Echinacea, also known as coneflower, may be the most widely used herbal plant native to the United States. Even folks who know nothing about herbalism have likely heard of echinacea. Indigenous peoples use echinacea for a variety of illnesses and have for hundreds of years. Commercial herbalists sell tens of millions of dollars worth of echinacea supplements each year!
While there are many coneflower uses, few are proven by scientific studies. With all sorts of stuff on the internet, it’s hard to sort out what is true and what’s not. Let’s dive into the science of echinacea.
Where Does Echinacea Grow?
There are ten species of coneflower native to North America, the plant’s only native continent. Two species are used medicinally, E. angustifolia and E. purpurea.
All echinacea plants grow in prairie-like ecosystems. The highest concentrations of echinacea are on undisturbed tallgrass prairies in the Great Plains region of the U.S. and Canada.
E. angustifolia and E. purpurea both prefer open, rocky prairies. E. purpurea also grows in sporadic clumps along streams and waterways. Since it doesn’t grow in big groups, it is more difficult to harvest than E. angustifolia. E. angustifolia is often found in large populations, making it easy to harvest in large quantities for medicine.
Unfortunately, the ease of harvest, along with habitat loss, has caused E. angustifolia populations to decline in the past few decades. While it isn’t currently threatened, the continued harvest of coneflower could present a grim future for these plants in the wild.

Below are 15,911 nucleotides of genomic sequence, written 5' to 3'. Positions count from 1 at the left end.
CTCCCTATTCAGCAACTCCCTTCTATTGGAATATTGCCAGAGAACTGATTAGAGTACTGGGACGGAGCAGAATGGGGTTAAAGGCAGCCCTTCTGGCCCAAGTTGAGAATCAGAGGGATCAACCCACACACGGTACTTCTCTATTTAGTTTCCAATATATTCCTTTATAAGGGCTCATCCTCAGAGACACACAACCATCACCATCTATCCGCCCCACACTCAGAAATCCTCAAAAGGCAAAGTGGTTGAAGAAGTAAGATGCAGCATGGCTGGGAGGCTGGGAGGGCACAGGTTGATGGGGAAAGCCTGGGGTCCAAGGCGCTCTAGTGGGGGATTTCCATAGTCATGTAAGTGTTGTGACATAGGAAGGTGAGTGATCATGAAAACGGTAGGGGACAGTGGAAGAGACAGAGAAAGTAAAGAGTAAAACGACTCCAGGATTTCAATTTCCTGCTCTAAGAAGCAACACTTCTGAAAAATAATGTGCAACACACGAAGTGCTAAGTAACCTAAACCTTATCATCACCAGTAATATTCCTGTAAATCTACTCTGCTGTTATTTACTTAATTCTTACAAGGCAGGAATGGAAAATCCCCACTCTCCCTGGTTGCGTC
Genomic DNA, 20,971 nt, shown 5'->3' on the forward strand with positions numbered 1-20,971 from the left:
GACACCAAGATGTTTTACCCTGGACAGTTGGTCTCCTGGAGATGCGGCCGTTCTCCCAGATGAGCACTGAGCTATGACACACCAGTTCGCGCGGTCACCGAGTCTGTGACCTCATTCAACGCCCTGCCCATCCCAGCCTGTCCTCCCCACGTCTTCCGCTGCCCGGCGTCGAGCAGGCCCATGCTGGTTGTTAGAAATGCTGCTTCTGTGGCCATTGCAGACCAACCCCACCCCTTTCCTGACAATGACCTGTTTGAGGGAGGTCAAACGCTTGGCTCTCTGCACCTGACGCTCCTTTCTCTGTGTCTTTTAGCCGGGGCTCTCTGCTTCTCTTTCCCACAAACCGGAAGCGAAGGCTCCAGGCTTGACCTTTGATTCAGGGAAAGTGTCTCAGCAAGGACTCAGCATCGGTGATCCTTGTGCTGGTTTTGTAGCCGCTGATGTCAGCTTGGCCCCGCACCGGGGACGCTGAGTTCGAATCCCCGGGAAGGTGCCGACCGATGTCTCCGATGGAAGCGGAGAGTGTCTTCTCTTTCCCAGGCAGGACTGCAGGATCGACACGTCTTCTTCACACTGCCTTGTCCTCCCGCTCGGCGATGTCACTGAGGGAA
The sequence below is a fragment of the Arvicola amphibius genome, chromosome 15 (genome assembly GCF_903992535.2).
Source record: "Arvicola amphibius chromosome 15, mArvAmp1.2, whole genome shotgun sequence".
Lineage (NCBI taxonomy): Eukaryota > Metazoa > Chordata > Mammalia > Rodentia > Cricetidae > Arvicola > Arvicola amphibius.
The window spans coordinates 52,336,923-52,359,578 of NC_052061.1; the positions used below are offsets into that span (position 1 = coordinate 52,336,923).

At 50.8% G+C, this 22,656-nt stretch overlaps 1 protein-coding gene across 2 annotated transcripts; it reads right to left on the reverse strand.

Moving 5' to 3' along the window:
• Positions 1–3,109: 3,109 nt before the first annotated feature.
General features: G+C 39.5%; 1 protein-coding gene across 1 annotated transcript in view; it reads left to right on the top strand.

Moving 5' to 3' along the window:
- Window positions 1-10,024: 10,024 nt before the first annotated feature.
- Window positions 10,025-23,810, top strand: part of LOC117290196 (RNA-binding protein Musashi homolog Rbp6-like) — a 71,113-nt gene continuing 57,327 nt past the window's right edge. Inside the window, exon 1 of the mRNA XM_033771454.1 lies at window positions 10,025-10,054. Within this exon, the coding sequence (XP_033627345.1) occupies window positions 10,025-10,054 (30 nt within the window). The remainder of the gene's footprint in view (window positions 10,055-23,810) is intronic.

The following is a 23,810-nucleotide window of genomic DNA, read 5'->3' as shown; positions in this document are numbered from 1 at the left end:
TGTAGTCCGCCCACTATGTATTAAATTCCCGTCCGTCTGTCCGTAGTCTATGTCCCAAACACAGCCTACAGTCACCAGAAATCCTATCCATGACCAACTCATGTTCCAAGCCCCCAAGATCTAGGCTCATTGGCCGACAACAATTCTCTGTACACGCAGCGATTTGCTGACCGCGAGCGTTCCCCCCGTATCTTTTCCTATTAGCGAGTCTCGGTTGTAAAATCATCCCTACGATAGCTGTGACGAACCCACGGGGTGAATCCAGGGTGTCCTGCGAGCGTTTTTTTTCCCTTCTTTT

Most echinacea, however, is grown on farms rather than harvested from the wild. From an ecologist’s perspective, if you find echinacea in the wild, it’s best to enjoy it as a beautiful wildflower rather than picking it for your own medicine cabinet.
Range distribution of E. purpurea (top) and E. angustifolia (bottom). Notice how E. purpurea has a more eastern range compared to E. angustifolia. Maps by USDA (E. purpurea, E. angustifolia).
Echinacea May Help Respiratory Tract Infections
Scientists love to disagree. That disagreement is evident in all the competing research on the use of coneflower for treating lung illness. Herbalists believe echinacea to be a powerful herb for preventing and treating lung infections. But what does the science say?